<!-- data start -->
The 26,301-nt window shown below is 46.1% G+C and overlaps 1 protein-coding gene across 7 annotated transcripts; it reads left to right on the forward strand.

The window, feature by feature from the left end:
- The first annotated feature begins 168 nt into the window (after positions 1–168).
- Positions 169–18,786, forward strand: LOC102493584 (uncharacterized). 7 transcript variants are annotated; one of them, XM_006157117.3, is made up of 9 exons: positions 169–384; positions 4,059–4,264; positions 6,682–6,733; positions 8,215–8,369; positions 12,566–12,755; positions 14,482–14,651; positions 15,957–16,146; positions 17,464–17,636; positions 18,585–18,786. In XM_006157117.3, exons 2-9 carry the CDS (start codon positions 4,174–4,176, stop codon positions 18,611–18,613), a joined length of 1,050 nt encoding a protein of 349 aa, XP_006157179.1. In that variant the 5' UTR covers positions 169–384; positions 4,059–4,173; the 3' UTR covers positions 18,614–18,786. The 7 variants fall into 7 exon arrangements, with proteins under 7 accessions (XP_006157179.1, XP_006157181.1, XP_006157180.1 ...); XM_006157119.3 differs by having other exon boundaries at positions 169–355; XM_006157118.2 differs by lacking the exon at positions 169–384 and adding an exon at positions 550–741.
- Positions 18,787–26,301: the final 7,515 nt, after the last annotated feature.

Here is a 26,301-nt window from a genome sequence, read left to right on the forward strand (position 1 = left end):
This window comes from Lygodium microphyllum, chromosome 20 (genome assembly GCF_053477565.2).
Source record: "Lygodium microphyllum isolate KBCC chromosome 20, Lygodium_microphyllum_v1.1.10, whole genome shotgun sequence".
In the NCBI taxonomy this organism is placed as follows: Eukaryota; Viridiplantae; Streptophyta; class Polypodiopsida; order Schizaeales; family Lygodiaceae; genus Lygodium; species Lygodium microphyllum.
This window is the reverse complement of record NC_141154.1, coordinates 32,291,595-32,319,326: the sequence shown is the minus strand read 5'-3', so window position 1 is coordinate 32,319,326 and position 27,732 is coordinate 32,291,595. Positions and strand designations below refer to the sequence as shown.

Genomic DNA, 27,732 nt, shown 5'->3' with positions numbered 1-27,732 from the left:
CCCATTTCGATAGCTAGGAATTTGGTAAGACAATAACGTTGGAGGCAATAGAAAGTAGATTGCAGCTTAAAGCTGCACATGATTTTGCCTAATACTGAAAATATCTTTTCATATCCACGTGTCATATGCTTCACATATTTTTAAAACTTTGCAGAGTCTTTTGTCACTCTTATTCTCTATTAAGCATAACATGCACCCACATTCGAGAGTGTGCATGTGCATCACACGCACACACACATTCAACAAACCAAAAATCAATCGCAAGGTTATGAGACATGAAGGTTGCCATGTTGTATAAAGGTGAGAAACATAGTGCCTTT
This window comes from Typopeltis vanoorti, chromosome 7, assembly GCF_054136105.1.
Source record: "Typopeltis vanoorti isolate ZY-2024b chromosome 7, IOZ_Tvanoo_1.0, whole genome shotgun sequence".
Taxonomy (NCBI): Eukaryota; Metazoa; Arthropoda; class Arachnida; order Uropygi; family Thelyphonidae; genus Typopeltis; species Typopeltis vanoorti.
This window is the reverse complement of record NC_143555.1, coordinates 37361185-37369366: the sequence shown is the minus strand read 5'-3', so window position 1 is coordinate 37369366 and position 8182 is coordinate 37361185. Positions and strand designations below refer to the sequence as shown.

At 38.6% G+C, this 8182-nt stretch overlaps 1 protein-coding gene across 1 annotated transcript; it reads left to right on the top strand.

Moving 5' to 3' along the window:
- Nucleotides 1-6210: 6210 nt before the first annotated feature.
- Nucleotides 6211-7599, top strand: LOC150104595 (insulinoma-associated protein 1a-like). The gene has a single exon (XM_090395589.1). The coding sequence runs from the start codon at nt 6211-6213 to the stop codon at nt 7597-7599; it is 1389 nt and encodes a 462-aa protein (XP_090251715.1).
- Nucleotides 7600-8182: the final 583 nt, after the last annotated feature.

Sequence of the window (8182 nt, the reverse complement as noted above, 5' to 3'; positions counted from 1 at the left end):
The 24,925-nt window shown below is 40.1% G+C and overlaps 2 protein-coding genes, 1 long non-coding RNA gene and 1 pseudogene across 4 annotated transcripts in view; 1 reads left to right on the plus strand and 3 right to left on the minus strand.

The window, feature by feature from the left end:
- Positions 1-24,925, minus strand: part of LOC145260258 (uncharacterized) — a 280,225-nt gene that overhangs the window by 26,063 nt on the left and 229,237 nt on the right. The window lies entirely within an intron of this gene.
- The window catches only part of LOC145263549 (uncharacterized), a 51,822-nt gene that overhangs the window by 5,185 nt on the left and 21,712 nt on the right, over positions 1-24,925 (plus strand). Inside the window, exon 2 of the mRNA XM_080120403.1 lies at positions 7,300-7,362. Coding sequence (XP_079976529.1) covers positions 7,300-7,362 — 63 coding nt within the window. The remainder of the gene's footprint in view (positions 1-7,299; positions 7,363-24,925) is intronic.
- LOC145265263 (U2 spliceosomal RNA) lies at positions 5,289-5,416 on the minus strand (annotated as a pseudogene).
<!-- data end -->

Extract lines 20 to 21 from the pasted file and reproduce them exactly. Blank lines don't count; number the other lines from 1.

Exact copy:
- Nucleotides 6211-7599, top strand: LOC150104595 (insulinoma-associated protein 1a-like). The gene has a single exon (XM_090395589.1). The coding sequence runs from the start codon at nt 6211-6213 to the stop codon at nt 7597-7599; it is 1389 nt and encodes a 462-aa protein (XP_090251715.1).
- Nucleotides 7600-8182: the final 583 nt, after the last annotated feature.